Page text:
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Utah Jazz guard Alec Burks, center attempts to score against San Antonio Spurs center Tim Duncan (21) and power forward Matt Bonner (15) during the second half of Game 3 in the first-round NBA basketball playoff series, Saturday, May 5, 2012, in Salt Lake City. The Spurs defeated the Jazz 102-90 to lead the series 3-0. (AP Photo/Colin E Braley)
Monson: The secret to the Jazz’s continued ascent is ... ‘practice’

Ex-Philly star’s mantra doesn’t apply to this young Utah team.

By Gordon Monson

| Tribune Columnist

First Published May 10 2012 10:49 am • Last Updated Aug 28 2012 11:33 pm

A few days ago, we passed the 10-year anniversary of one of the more remarkable news conferences in the history of sports. I can write just one word as proof of its memorable impact and you’ll bob your head in acknowledgement:

"Practice."

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Yeah … Allen Iverson’s classic quote explosion on the importance — or lack thereof — of that one thing, the one thing that is at the core of the Jazz’s improvement for next season. With youngsters Derrick Favors, Gordon Hayward, Alec Burks and Enes Kanter at the beginning of their NBA journeys, having barely tapped into how good they could become, their work in the gym over the next few months will be critical not just for their development, but also for the ascent of an entire team.

Back to the quote bomb, spoken after the Sixers lost to the Celtics in the 2002 playoffs, after there had been complaints from Philly coach Larry Brown about his guard missing practice:

"If I can’t practice, I can’t practice," Iverson said. "It is as simple as that. It ain’t about that at all. It’s easy to sum it up if you’re just talking about practice. We’re sitting here, and I’m supposed to be the franchise player, and we’re talking about practice. I mean, listen, we’re sitting here talking about practice, not a game, not a game, not a game, but we’re talking about practice. Not the game that I go out there and die for and play every game like it’s my last, but we’re talking about practice, man. How silly is that?

"Now, I know that I’m supposed to lead by example and all that, but I’m not shoving that aside like it don’t mean anything. I know it’s important, I honestly do, but we’re talking about practice. We’re talking about practice, man. We’re talking ’bout practice. We’re talking about practice. We’re not talking about the game. We’re talking about practice. When you come to the arena, and you see me play, you’ve seen me play right, you’ve seen me give everything I’ve got, but we’re talking about practice right now. …

"It’s funny to me, too, hey, it’s strange to me, too, but we’re talking about practice, man. We’re not even talking about the game, when it actually matters, we’re talking about practice.

"… I am the MVP, but it has nothing to do with practice."

Later, when Iverson was asked about putting forth a stronger effort in practice to improve his game, about working to boost his 40-percent shooting to, say, 44 percent, he said:

"I don’t know about that. That is in God’s hands. I do not know if that will help me or not. That’s God. God does that. It ain’t up to you to say if Allen Iverson does this, then he’ll do that. That’s up to God. … He handles that."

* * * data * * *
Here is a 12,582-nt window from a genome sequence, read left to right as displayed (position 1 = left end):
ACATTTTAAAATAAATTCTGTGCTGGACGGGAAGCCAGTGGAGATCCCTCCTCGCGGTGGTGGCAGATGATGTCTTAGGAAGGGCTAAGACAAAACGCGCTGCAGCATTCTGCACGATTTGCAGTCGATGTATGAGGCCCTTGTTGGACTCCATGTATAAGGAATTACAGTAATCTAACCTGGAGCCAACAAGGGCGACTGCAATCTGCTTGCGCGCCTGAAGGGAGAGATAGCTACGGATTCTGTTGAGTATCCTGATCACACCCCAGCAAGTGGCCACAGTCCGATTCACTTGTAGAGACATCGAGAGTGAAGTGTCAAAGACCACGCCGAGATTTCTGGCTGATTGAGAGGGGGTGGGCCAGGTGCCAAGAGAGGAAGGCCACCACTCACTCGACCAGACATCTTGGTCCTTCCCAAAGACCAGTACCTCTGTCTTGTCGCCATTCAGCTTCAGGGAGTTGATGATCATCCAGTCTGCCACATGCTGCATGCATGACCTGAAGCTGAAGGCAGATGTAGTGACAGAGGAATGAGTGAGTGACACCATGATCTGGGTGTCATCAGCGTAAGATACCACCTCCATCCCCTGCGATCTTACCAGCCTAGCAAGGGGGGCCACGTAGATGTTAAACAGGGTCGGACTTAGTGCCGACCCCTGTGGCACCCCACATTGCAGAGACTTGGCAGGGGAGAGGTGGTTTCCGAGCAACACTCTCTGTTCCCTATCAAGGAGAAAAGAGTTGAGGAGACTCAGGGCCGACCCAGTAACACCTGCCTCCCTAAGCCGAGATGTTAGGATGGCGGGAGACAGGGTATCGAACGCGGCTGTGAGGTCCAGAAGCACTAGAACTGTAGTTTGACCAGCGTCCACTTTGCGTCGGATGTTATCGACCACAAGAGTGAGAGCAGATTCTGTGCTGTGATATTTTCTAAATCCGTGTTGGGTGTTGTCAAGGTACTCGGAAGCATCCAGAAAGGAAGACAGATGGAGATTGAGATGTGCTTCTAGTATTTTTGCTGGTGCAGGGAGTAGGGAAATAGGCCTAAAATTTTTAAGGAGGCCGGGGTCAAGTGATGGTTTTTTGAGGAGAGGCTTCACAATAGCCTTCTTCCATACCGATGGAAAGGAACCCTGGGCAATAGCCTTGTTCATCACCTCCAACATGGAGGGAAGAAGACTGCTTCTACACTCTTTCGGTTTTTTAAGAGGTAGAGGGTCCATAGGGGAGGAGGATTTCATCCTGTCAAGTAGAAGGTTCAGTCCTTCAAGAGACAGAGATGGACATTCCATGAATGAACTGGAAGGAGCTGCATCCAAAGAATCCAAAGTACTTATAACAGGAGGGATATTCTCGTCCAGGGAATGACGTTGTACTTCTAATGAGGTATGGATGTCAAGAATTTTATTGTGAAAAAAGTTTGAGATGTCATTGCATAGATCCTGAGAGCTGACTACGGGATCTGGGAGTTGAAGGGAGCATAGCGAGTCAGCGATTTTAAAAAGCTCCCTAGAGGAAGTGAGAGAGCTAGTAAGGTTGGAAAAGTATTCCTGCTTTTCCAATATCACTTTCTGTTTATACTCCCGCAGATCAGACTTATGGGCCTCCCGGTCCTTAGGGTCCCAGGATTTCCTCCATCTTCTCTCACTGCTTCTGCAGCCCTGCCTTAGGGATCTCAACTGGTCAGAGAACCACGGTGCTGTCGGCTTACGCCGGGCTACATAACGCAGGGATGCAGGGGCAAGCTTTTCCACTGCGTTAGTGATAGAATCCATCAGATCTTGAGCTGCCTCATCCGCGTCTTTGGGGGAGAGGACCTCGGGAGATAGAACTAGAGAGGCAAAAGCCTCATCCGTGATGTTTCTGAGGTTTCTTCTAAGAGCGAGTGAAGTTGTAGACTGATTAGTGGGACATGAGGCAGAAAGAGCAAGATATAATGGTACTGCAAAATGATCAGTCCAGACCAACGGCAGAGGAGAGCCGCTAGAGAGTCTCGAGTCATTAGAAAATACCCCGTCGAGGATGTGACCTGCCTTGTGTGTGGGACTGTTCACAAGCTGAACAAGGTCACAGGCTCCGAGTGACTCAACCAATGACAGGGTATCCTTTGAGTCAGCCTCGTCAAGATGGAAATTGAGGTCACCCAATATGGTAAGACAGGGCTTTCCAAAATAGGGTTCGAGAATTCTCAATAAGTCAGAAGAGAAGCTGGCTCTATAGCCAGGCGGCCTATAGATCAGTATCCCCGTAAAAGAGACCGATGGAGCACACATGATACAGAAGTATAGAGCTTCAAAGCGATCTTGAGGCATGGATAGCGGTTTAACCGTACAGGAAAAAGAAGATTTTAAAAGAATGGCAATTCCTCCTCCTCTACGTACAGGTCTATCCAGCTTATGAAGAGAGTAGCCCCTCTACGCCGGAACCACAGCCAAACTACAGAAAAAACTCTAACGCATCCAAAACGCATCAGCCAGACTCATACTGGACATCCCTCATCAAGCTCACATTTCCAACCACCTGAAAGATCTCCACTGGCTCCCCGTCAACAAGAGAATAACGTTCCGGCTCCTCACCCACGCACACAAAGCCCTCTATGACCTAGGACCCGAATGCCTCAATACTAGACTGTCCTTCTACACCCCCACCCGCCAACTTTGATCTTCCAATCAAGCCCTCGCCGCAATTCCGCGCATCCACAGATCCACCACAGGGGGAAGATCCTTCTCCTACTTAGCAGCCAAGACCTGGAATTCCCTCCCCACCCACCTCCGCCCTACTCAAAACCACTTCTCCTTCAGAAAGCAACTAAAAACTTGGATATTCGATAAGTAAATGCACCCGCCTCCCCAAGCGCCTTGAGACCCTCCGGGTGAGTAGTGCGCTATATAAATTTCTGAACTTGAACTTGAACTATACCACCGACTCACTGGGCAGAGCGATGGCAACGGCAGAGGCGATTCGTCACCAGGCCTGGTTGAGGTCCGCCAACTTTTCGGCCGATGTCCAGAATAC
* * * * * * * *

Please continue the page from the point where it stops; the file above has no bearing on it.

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Back to the youngsters on the Jazz.

They can’t afford to put their improvement in anyone’s hands other than their own, and that’s the point here. They can’t settle for what they’ve got, what they’ve already done, what they already are, what they think nature or deity has given them. They have to take more, earn their right to take more.

They have to practice and practice hard.

At the time of that 2002 presser, Iverson had been in the NBA for six years and he was the MVP. He was dealing with a lot of personal issues and frustrations that also spilled out as he answered questions. Maybe he thought he was good enough already and was willing to simply ball out and let everything fall where it would. He was, indeed, a fearless competitor and worked hard in games, throwing his diminutive frame all over the court.

But — and here’s the thing — he could have been even better than he was.

There’s a mistaken notion around the NBA sometimes that a player is what he is, and it’s written out in the stars that way. He’s either great, good, competent or marginal. That’s how it is, and that’s the way it always will be.

If Favors, Hayward, Burks and Kanter fall for that, if they settle for that, the Jazz are screwed.

Kevin O’Connor recently revealed his intention to give each Jazz player a list of specific things to improve during the offseason. For Kanter, for example, that agenda includes getting in better shape and working on recognizing defenses. For Hayward, one item will be to improve his outside shot.

After Game 4 the other night, Hayward was a mess. And that’s a good thing. He said he hated losing, hated it, and that he would work hard on his perimeter shooting throughout the offseason. It was as though every one of his missed shots in the playoffs — and there were a lot of them, including an 0-for-7 showing in that final contest — were seared into his brain. And he would remember every one of them as he goes to the gym over the summer to make it better.

Iverson’s rant is memorable, but a more important quote for all the Jazz, especially the teens and 20-somethings, to think about is one from Michael Jordan, who said:

"I play to win, whether during practice or a real game. And I will not let anything get in the way of me and my competitive enthusiasm to win."

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